Event Detection Systems, Water Quality Monitoring

Lessons Learned: Multi-Site Monitoring to Filter Out Signal Variability for Event Detection – Case 1

Here is another post in the water quality and water security blog series “Lessons Learned” by John Cook and Edwin Roehl Jr from their research at ADMI.  This specific post was penned by Edwin with John serving as co-author.

As was demonstrated in an earlier blog posting, there is considerable “apparent randomness” in signals to detect distribution system water quality. The expression “apparent randomness” is used because much of this behavior can be explained going back to the water treatment plant and looking at changes in chemical dosing, weather conditions and source water changes, etc. To investigate the effectiveness of using upstream monitoring data to account for variability in downstream signals, an analysis was performed using multi-site data from unnamed Utility D. The technical approach used to perform the accounting were the artificial neural network (ANN) models having multi-spectral representations of input parameters. Here, the model outputs are water quality (WQ) parameters at a downstream site, and the inputs represent operational parameters “local” to the downstream site, and “boundary condition” operational and WQ parameters measured at upstream site.

Figure 5 shows Utility D WQ data from an upstream site (SiteD.1) and a downstream site (SiteD.2). The data as obtained has a 1-hour time step and one would ideally like to have more frequent polling, but it illustrates the concept. The data spans a seven month period from late summer through winter, with long-term increasing or decreasing trends, and generally higher frequency variability at SiteD.1, being apparent. As indicated in Figure 5, a 42-day (1,000 hours) segment from within the range of the data was set aside for evaluating modeling results.

Figure 5. SiteD.1 (upstream) and SiteD.2 (downstream) WQ data.

The modeling goal was to predict what the values of the SiteD.2 WQ parameters should be at the current time step based on the current and recent past WQ variability at SiteD.1, and the recent past variability at SiteD.2. The idea is that if consistently accurate predictions can be generated using known causes of variability, an especially inaccurate forecast would signal an event. The modeling procedure and its results are described below.

ANN “process” models were developed to predict the SiteD.2 COND, CL2 (free chlorine), and pH (PH) using only SiteD.1 TEMP, COND, CL2, and PH. No operational data for these sites was available. For inputs, the upstream parameters were decorrelated and then decomposed into different spectral components, representing from hourly to daily variability. Figure 6 shows the measured and predicted downstream WQ time series, with the models’ prediction errors, also called “residuals”. Figure 7 details the test data results. All three models generally predict the up and down movement of 24-hour cycling and longer-term variability; however, higher frequency downward spiking at SiteD.2 is not predicted because it is not manifest in the SiteD.1 data. The cause of the spiking must have originated downstream of SiteD.1.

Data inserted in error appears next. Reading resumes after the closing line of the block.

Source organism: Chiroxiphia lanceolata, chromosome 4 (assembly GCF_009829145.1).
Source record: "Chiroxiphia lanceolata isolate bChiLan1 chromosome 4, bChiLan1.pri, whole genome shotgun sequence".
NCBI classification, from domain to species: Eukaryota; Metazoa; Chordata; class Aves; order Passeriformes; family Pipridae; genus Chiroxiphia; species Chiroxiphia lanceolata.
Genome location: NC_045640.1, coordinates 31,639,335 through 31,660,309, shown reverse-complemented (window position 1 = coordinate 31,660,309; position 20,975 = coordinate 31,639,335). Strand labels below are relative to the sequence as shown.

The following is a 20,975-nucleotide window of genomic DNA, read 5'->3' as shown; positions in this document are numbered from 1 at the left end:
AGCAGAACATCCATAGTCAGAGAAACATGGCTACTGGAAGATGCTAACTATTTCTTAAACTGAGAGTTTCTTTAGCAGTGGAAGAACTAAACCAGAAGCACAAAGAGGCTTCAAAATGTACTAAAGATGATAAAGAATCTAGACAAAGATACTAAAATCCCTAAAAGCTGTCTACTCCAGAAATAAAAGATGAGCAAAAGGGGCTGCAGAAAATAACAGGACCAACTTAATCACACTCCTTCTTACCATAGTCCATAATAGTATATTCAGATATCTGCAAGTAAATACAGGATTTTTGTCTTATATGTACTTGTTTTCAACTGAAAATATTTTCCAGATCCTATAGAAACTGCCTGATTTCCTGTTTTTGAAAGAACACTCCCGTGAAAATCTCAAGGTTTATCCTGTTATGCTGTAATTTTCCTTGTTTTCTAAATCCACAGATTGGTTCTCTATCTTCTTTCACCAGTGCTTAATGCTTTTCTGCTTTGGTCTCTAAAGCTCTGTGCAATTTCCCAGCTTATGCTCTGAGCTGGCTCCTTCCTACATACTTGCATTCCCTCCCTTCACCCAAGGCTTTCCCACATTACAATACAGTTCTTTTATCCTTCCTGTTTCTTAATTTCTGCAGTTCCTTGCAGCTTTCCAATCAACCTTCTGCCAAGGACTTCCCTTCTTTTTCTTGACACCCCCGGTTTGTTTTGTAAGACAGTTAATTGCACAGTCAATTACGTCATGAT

A number of prototype model input configurations were compared for predicting the SiteD.2 WQ 1-time-step moving window differences (MWD = current value – value at “win(dow)” time units ago), called “D1”. In Table 1, the variability of the Site 2 D1s is characterized by their RMSs (root mean square = square root of the mean of a parameter’s squared values). Note that the RMSs are two to three times higher for the training data than the test data. In addition to the dimensionless R2, the residuals can be characterized by the RMSE (root mean square error = the RMS of the prediction errors/ residuals), which is effectively an average error that has the same units as the output parameter. The residuals represent variability in the output that is not explained by the inputs, which here also represent a reduced form of the downstream D1s.

The R2s in Table 1 indicate that 70-90% of the variability of the SiteD.2 D1s is accounted for by the final models. Figure 8 compares measured and test D1s with the final models’ residuals during the spikes. It shows that the spikes are significantly reduced in the final models’ residuals. Also shown are the residuals of the less effective prototypes that used only SiteD.1 inputs.

Figure 6. SiteD.2 measured, predicted, and residuals COND, CL2, and PH.

Figure 7. SiteD.2 measured and predicted test data.


Table 1. Utility D final model statistics. “trn” and “tst” subscripts denote statistics related to the training and test data respectively.

Figure 8. Detail of measured test data D1s with residuals of final models and prototypes having only SiteD.1 inputs


About noahmorgenstern

Entrepreneurial Warlock, mCouponing evangelist, NFC Rabbi, Innovation and Business Intelligence Imam, Secular World Shaker, and General All Around Good Guy


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